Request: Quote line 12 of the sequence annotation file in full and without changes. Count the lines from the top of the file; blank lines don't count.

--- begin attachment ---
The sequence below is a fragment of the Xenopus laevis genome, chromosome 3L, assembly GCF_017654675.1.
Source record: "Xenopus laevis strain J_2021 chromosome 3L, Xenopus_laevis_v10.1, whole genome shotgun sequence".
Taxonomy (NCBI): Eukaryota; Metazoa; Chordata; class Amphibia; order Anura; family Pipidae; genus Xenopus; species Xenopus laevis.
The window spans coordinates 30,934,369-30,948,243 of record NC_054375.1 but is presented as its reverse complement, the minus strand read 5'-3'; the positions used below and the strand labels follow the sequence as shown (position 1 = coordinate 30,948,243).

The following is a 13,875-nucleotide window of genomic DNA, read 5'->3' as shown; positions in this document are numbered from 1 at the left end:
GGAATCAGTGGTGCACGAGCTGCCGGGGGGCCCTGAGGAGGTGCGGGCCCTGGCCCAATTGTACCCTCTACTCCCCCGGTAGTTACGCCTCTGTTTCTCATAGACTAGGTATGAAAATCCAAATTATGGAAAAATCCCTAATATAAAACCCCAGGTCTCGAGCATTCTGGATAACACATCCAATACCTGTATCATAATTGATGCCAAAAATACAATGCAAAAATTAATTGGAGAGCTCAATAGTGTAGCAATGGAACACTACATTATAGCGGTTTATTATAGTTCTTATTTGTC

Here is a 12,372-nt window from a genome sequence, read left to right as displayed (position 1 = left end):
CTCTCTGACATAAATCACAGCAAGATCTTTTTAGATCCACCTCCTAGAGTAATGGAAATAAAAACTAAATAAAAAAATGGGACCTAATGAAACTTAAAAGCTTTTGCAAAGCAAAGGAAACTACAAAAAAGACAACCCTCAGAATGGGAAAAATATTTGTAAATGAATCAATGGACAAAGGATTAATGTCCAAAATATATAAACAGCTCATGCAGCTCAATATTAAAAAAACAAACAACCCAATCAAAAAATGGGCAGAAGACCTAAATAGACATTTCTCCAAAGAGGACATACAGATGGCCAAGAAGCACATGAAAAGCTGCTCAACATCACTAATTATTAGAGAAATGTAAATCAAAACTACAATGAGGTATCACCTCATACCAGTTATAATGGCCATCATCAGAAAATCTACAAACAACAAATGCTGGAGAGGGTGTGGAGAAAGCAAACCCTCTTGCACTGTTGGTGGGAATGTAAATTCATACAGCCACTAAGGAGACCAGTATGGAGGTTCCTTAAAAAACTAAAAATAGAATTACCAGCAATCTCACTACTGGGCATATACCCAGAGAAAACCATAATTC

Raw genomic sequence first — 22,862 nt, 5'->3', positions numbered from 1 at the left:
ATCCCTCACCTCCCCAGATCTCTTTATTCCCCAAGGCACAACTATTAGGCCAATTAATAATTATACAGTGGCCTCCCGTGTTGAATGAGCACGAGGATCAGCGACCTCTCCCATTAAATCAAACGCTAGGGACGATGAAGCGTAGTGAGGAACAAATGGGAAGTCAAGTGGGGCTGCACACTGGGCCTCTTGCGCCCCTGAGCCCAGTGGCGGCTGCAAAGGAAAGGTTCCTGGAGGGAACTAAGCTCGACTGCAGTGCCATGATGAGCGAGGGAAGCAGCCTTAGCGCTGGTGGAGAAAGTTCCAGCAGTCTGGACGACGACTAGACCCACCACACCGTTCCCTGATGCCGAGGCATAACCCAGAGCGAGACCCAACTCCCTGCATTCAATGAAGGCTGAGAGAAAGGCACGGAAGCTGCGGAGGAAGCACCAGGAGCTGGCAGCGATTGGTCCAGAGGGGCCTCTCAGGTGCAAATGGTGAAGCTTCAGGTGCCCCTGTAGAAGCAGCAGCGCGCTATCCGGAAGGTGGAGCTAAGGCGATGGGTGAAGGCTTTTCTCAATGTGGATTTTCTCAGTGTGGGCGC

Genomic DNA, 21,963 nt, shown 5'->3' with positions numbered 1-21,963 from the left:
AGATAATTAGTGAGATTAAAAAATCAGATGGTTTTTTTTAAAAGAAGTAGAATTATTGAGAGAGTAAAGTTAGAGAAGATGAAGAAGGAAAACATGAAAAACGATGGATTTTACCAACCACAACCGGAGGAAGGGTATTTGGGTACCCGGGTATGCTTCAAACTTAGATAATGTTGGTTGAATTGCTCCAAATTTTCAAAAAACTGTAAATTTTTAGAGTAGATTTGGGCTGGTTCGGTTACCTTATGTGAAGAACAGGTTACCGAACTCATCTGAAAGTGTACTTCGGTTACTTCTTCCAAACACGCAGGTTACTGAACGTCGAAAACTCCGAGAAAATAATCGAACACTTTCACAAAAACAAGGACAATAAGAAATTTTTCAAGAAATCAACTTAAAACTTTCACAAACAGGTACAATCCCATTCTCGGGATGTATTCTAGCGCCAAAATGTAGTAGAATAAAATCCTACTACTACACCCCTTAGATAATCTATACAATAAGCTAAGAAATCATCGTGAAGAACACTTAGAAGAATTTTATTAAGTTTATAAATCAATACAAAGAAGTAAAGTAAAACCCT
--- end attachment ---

AGATAATTAGTGAGATTAAAAAATCAGATGGTTTTTTTTAAAAGAAGTAGAATTATTGAGAGAGTAAAGTTAGAGAAGATGAAGAAGGAAAACATGAAAAACGATGGATTTTACCAACCACAACCGGAGGAAGGGTATTTGGGTACCCGGGTATGCTTCAAACTTAGATAATGTTGGTTGAATTGCTCCAAATTTTCAAAAAACTGTAAATTTTTAGAGTAGATTTGGGCTGGTTCGGTTACCTTATGTGAAGAACAGGTTACCGAACTCATCTGAAAGTGTACTTCGGTTACTTCTTCCAAACACGCAGGTTACTGAACGTCGAAAACTCCGAGAAAATAATCGAACACTTTCACAAAAACAAGGACAATAAGAAATTTTTCAAGAAATCAACTTAAAACTTTCACAAACAGGTACAATCCCATTCTCGGGATGTATTCTAGCGCCAAAATGTAGTAGAATAAAATCCTACTACTACACCCCTTAGATAATCTATACAATAAGCTAAGAAATCATCGTGAAGAACACTTAGAAGAATTTTATTAAGTTTATAAATCAATACAAAGAAGTAAAGTAAAACCCT